Business environment in Croatia is not too conducive to business activities. There are frequent changes of legislation that make significant alterations in the regulatory environment, with strong impact on terms of doing business in sector-specific industries. Bureaucracy and red tape are widespread, increasing costs of doing business, even though the regulatory reform in recent years has increased the use of electronic resources in this area. Partial treatment by government officials and corruption remain present, albeit not omnipresent. Inefficient government bureaucracy, policy instability and tax regulations remain to plague the business environment. Starting a business is unnecessarily long, with a high number of procedures and a relatively high notary fees and paid-in minimum
capital. Obtaining a construction permit is a poorly conducted process, both slow and burdened with a high number of administrative tasks, with as many as 22 different procedures that need to be tackled with, but also being expensive due to high local utility fees. Getting electricity is a streamlined process, but very expensive due to high fees charged by the public utility company HEP. Although taxes are mostly administered online, tax regulations are also considered complicated and difficult to implement in practice, with a high number of annual payments. Para-fiscal surcharges are also widespread in the economy, contributing to a high tax but also administrative burden. Little progress has been made in easing licensing restrictions for professional services, whereas these barriers bar entry to many professions. The educational system, as in many other countries of the region, is inefficient, providing little actual links between classrooms and labour market needs. Although several waves of labour code reforms took place in order to increase flexibility of the labour market, the legislation remains very rigid concerning hiring and firing procedures. Duration of notice periods and severance pay package significantly increase with the years in tenure, while fixed contracts have still been prohibited for permanent tasks, which protects seasoned workers to the detriment of younger ones. On the other hand, working hours are flexible, and there is no maximum duration to fixed-term contracts and redundancy obligations. Collective bargaining is mostly concentrated in industries where SOEs play a dominant role and in public sector.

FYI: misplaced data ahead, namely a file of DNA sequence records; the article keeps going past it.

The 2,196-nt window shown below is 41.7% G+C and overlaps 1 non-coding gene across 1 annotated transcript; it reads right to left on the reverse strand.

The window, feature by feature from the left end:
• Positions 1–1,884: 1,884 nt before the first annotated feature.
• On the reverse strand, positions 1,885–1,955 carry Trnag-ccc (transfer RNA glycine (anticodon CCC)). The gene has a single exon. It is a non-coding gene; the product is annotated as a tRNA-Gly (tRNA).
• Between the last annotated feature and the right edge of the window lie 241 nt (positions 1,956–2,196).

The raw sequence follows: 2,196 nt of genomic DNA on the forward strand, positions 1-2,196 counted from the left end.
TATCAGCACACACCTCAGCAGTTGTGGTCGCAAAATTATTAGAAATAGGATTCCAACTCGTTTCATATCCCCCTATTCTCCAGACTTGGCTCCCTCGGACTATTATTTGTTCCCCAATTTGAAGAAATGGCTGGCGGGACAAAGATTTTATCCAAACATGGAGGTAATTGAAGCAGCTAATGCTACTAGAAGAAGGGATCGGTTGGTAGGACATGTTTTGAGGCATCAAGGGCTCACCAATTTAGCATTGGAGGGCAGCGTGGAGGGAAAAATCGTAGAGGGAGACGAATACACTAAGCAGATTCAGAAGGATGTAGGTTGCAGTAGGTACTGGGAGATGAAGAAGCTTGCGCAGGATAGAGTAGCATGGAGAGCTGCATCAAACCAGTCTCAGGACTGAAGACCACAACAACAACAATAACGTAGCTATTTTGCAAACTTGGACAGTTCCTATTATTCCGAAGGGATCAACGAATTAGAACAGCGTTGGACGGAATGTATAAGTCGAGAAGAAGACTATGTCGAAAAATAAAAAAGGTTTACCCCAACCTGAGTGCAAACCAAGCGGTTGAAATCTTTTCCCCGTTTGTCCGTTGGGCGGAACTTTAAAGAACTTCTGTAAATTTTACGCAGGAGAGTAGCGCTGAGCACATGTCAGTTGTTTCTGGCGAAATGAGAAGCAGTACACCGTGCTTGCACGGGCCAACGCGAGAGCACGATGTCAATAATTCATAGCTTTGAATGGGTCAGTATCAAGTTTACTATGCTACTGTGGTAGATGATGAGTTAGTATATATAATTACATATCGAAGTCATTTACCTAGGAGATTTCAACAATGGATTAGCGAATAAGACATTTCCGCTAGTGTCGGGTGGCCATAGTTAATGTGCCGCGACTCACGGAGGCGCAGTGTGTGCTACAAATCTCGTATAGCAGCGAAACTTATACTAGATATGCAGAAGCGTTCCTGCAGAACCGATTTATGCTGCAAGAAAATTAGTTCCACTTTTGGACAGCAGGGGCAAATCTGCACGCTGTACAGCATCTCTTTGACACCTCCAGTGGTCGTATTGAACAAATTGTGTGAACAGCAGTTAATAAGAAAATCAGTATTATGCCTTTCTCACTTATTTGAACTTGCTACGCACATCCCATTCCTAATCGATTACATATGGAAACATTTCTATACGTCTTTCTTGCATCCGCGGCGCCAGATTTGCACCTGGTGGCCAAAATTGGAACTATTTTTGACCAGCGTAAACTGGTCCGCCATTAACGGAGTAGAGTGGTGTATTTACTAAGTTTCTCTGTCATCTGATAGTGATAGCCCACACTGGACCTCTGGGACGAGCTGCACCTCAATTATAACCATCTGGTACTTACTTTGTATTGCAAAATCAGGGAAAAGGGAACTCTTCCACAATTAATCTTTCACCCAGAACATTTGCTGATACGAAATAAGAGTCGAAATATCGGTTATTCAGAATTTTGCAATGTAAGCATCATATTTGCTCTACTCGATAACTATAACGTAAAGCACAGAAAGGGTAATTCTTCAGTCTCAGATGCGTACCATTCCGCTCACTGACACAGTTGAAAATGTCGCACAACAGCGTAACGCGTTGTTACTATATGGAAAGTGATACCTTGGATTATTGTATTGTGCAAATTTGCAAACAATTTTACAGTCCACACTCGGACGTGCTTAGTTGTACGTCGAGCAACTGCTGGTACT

Freedom of international trade in Croatia is mostly respected. As a member of the European Union since 2013, Croatia implements the common EU trade policy. Therefore, the tariffs applied on imports are low, with the MFN applied rate of 5.1%, but those for agricultural products could be more pronounced. But non-trade barriers in the form of technical standardization and certification pose effective barriers on goods coming from abroad. Customs office is efficient, without lengthy or complicated procedures neither for imports nor exports. The quality of road and port infrastructure is satisfactory, but the railroads, operated by a state company, do not follow this trend, creating considerable bottlenecks, which increases freight costs. Main Croatia`s trade partners are EU member
states from its proximity such as Germany, Italy and Slovenia, followed by Central Europe Free Trade Agreement (CEFTA) countries from the region, e.g. Serbia, or Bosnia and Herzegovina. The National Bank continues to exert control over the flow of short-term capital, which is mostly connected to the exchange rate policy of the national currency, the kuna (HRK). Croatia is expected in due time to join the Schengen Area and the Euro-zone, which would further liberalize flows of people and capital. However, there are still no clear deadlines set.